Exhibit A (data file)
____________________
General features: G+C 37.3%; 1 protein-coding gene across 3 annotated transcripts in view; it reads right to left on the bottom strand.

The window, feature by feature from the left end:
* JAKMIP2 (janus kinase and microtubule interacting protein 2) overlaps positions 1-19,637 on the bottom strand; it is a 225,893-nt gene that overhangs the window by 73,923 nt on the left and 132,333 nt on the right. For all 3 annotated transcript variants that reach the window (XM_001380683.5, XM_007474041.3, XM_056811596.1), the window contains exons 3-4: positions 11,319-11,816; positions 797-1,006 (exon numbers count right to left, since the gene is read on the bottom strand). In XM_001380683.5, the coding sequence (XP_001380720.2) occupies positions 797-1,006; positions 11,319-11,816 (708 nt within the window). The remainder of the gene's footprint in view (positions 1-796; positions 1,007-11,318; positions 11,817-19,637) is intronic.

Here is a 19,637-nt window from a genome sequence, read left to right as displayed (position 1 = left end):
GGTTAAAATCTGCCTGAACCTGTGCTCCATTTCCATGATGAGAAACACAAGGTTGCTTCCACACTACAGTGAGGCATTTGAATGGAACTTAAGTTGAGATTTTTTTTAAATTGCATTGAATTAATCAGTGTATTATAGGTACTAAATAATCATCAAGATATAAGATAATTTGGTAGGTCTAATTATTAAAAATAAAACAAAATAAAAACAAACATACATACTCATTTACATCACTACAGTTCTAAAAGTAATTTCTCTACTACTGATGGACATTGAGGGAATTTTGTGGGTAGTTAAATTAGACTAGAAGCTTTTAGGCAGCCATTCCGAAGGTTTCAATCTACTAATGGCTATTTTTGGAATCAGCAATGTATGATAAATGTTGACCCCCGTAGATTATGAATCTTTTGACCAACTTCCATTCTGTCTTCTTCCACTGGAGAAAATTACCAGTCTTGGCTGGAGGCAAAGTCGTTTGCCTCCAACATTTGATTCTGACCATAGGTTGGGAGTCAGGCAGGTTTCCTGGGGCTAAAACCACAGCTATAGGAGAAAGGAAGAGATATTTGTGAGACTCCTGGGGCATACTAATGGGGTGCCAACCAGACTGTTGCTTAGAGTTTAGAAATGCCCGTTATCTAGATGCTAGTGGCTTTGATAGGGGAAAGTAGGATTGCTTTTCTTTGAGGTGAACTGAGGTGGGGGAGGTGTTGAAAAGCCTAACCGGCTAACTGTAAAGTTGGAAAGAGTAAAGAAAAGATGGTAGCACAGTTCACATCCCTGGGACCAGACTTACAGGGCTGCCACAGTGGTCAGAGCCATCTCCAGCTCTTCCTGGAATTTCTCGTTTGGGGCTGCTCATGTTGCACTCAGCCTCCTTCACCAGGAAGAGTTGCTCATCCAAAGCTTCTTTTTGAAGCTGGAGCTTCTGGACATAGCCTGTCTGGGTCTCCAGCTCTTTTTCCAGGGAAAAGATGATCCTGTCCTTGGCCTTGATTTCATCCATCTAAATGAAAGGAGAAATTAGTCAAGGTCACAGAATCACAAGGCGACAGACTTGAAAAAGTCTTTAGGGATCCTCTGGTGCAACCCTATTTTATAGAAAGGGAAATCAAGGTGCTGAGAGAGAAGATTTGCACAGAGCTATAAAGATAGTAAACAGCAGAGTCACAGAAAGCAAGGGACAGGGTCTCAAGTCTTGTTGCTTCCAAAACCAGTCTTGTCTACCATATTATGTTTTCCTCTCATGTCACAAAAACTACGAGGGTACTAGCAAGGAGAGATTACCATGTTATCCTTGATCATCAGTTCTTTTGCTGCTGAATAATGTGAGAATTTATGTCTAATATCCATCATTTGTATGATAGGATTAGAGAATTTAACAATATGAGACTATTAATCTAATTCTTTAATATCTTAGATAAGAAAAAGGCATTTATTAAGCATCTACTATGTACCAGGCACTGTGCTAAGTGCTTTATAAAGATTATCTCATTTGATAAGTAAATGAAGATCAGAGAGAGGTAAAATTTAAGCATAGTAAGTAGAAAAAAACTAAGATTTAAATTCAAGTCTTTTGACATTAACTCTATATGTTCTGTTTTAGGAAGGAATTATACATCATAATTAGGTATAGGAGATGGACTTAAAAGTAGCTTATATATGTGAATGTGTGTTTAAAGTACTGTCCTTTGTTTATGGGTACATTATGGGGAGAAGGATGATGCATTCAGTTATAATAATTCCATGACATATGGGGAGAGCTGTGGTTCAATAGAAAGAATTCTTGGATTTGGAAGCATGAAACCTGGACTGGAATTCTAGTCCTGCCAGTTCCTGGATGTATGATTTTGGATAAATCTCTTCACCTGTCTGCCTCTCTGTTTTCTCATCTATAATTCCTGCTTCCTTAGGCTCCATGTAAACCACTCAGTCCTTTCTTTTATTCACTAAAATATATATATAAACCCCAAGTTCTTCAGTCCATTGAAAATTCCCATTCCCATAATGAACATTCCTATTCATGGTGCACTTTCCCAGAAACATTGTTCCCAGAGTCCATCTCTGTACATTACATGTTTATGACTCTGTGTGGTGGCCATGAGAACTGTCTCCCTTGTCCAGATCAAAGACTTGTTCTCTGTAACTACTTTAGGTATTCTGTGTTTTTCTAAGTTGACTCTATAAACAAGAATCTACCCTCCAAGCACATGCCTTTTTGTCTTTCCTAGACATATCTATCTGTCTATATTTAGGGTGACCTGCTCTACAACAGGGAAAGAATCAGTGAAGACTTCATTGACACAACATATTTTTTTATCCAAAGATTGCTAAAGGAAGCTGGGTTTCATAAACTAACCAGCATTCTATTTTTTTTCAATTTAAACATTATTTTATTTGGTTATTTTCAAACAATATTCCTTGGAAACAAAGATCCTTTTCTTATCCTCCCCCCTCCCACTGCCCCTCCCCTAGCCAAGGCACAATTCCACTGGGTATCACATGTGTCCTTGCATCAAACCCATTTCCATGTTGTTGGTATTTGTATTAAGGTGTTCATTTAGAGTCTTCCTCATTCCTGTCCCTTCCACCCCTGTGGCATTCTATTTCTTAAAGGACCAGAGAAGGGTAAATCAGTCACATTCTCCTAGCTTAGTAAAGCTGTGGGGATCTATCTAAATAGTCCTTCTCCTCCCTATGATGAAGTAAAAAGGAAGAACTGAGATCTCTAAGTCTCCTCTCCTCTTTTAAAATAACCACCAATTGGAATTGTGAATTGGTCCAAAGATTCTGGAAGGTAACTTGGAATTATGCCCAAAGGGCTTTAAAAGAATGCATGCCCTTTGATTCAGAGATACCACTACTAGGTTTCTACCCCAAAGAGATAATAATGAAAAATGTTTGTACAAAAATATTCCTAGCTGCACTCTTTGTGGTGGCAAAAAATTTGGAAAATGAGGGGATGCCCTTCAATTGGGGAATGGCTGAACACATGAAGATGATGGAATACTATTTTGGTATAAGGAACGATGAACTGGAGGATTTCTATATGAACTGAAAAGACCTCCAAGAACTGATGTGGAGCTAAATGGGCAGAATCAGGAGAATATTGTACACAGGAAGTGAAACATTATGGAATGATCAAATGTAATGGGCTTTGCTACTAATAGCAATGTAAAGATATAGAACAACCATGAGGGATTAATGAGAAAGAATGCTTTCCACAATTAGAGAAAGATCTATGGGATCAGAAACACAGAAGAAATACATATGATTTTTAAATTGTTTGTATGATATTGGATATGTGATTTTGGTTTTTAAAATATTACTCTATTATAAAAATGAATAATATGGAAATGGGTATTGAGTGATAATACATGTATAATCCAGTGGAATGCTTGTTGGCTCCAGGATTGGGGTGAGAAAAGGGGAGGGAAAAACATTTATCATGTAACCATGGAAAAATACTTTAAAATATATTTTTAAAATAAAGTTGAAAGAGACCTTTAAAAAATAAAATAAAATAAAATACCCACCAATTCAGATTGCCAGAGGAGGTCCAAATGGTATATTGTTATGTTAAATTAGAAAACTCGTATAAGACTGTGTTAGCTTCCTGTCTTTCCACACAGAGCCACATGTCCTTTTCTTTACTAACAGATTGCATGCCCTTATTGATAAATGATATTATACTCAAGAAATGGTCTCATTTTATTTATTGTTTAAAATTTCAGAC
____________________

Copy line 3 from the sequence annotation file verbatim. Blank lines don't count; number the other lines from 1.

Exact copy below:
* JAKMIP2 (janus kinase and microtubule interacting protein 2) overlaps positions 1-19,637 on the bottom strand; it is a 225,893-nt gene that overhangs the window by 73,923 nt on the left and 132,333 nt on the right. For all 3 annotated transcript variants that reach the window (XM_001380683.5, XM_007474041.3, XM_056811596.1), the window contains exons 3-4: positions 11,319-11,816; positions 797-1,006 (exon numbers count right to left, since the gene is read on the bottom strand). In XM_001380683.5, the coding sequence (XP_001380720.2) occupies positions 797-1,006; positions 11,319-11,816 (708 nt within the window). The remainder of the gene's footprint in view (positions 1-796; positions 1,007-11,318; positions 11,817-19,637) is intronic.